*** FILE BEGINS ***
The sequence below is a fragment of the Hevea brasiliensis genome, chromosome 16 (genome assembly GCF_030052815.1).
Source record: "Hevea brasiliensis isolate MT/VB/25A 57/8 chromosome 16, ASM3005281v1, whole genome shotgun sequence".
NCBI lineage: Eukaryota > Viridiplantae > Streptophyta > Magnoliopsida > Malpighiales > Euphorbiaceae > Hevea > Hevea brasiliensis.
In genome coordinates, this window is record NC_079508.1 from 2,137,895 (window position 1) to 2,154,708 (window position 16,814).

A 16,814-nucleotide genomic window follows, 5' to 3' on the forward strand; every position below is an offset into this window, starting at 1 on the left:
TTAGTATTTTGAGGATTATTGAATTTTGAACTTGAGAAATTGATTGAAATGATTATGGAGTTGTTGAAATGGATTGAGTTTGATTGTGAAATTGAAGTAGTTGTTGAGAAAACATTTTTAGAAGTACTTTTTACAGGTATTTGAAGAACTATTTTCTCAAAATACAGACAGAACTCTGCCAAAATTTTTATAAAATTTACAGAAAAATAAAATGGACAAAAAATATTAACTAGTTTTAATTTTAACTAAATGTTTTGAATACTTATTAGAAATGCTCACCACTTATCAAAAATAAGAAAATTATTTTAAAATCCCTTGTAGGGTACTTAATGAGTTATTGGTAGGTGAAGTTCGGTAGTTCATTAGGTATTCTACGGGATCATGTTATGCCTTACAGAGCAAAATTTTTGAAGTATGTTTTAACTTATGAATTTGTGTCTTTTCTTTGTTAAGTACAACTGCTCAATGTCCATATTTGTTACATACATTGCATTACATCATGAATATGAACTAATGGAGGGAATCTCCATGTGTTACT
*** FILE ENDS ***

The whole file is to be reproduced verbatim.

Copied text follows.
The sequence below is a fragment of the Hevea brasiliensis genome, chromosome 16 (genome assembly GCF_030052815.1).
Source record: "Hevea brasiliensis isolate MT/VB/25A 57/8 chromosome 16, ASM3005281v1, whole genome shotgun sequence".
NCBI lineage: Eukaryota > Viridiplantae > Streptophyta > Magnoliopsida > Malpighiales > Euphorbiaceae > Hevea > Hevea brasiliensis.
In genome coordinates, this window is record NC_079508.1 from 2,137,895 (window position 1) to 2,154,708 (window position 16,814).

A 16,814-nucleotide genomic window follows, 5' to 3' on the forward strand; every position below is an offset into this window, starting at 1 on the left:
TTAGTATTTTGAGGATTATTGAATTTTGAACTTGAGAAATTGATTGAAATGATTATGGAGTTGTTGAAATGGATTGAGTTTGATTGTGAAATTGAAGTAGTTGTTGAGAAAACATTTTTAGAAGTACTTTTTACAGGTATTTGAAGAACTATTTTCTCAAAATACAGACAGAACTCTGCCAAAATTTTTATAAAATTTACAGAAAAATAAAATGGACAAAAAATATTAACTAGTTTTAATTTTAACTAAATGTTTTGAATACTTATTAGAAATGCTCACCACTTATCAAAAATAAGAAAATTATTTTAAAATCCCTTGTAGGGTACTTAATGAGTTATTGGTAGGTGAAGTTCGGTAGTTCATTAGGTATTCTACGGGATCATGTTATGCCTTACAGAGCAAAATTTTTGAAGTATGTTTTAACTTATGAATTTGTGTCTTTTCTTTGTTAAGTACAACTGCTCAATGTCCATATTTGTTACATACATTGCATTACATCATGAATATGAACTAATGGAGGGAATCTCCATGTGTTACT